Far from it, actually. Congress has passed thousands of federal criminal statutes and has allowed federal agencies like the IRS and FDA to make thousands upon thousands of rules that carry criminal penalties. These criminally enforceable rules cover everything from how runny ketchup can be, to what you’re allowed to do if a bird of prey takes up residence in your house. Federal law even sets limits on just how friendly you can get with a pirate.
Calling itself “An illustrated handbook for the aspiring offender,” How To Become A Federal Criminalis a mostly light, fun read which asks us to laugh along at all the various ways in which it appears the federal government has lost its mind. Categorized generally by the type of crime being committed, the book breezily moves through detailed instructions—“Don’t do anything discussed in this book,” reads a warning, “Just stay at home with the lights off, and unplug the phone”—on how to successfully and unsuccessfully break federal law. Giving a stationary horse on private land the middle finger, for example? Not a crime. Giving a “passing” horse an “unreasonable” gesture at a National Park, however? You’ve just violated the law, friend.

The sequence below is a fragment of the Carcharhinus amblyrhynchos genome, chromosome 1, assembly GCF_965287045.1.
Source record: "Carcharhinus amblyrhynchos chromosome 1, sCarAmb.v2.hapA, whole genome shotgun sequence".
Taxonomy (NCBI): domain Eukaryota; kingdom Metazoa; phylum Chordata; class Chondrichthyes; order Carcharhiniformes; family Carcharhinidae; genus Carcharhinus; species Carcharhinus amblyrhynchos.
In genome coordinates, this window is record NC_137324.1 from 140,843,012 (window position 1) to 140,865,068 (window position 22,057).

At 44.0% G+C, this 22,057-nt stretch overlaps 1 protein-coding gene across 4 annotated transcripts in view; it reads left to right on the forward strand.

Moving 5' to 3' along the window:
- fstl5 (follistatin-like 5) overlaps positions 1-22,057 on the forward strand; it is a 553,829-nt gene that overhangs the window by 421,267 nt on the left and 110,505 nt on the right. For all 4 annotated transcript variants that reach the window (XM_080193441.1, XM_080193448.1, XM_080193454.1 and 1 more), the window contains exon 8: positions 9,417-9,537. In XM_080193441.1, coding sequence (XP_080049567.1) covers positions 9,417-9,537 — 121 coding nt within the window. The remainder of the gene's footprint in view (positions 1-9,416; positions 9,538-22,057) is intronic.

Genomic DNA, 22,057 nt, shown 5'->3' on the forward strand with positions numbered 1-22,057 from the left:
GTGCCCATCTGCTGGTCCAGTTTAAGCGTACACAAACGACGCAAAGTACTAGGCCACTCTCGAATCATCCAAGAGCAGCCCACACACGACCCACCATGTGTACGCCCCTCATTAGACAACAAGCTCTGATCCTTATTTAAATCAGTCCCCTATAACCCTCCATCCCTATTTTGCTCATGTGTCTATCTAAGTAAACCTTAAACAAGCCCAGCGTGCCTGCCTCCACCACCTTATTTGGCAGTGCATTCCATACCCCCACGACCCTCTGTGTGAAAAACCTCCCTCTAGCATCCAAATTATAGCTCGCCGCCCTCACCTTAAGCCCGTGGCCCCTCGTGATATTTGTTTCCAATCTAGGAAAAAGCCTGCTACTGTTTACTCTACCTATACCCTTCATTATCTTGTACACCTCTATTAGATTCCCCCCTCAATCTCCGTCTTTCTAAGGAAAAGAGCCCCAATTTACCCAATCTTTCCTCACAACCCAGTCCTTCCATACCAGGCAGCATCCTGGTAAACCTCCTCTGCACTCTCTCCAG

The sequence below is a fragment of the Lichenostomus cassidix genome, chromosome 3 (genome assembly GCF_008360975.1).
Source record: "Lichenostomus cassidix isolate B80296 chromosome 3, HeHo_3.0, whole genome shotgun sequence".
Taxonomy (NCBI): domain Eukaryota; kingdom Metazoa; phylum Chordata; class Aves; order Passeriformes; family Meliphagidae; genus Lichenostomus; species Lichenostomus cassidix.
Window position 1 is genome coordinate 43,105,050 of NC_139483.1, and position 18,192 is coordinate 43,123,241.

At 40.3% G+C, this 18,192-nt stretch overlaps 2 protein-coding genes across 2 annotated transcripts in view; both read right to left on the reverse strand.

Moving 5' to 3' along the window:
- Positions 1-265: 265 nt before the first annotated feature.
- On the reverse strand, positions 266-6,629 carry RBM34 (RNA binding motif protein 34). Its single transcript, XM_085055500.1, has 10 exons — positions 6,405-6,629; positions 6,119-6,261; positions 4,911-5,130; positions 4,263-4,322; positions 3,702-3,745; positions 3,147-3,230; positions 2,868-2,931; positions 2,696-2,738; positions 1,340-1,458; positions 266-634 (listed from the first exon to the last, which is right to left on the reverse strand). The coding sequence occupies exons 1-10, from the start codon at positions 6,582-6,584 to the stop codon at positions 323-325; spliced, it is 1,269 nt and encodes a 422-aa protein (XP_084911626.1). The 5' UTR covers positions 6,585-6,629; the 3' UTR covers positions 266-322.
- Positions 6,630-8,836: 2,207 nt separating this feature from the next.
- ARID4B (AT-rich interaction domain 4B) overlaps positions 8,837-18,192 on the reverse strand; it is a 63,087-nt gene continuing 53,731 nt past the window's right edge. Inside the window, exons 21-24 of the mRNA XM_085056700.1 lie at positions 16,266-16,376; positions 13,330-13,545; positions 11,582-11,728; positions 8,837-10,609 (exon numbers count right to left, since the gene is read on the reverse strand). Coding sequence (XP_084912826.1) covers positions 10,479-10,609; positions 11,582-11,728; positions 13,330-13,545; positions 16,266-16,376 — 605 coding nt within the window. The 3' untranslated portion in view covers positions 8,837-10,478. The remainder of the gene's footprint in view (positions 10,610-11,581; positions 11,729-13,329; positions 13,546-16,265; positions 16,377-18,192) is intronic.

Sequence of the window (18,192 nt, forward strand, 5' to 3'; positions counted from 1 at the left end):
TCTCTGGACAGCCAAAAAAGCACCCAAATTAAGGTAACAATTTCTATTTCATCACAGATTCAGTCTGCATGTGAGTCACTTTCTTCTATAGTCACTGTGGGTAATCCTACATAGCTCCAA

“At a minimum, before making any gesture at a passing horse,” Chase writes, “it’s important to ask yourself, ‘Would a reasonably prudent person do this?’ If the answer is no, then making the gesture could be a crime.” Helpful illustrations, which are just as funny as the text, also attend the descriptions of the crimes.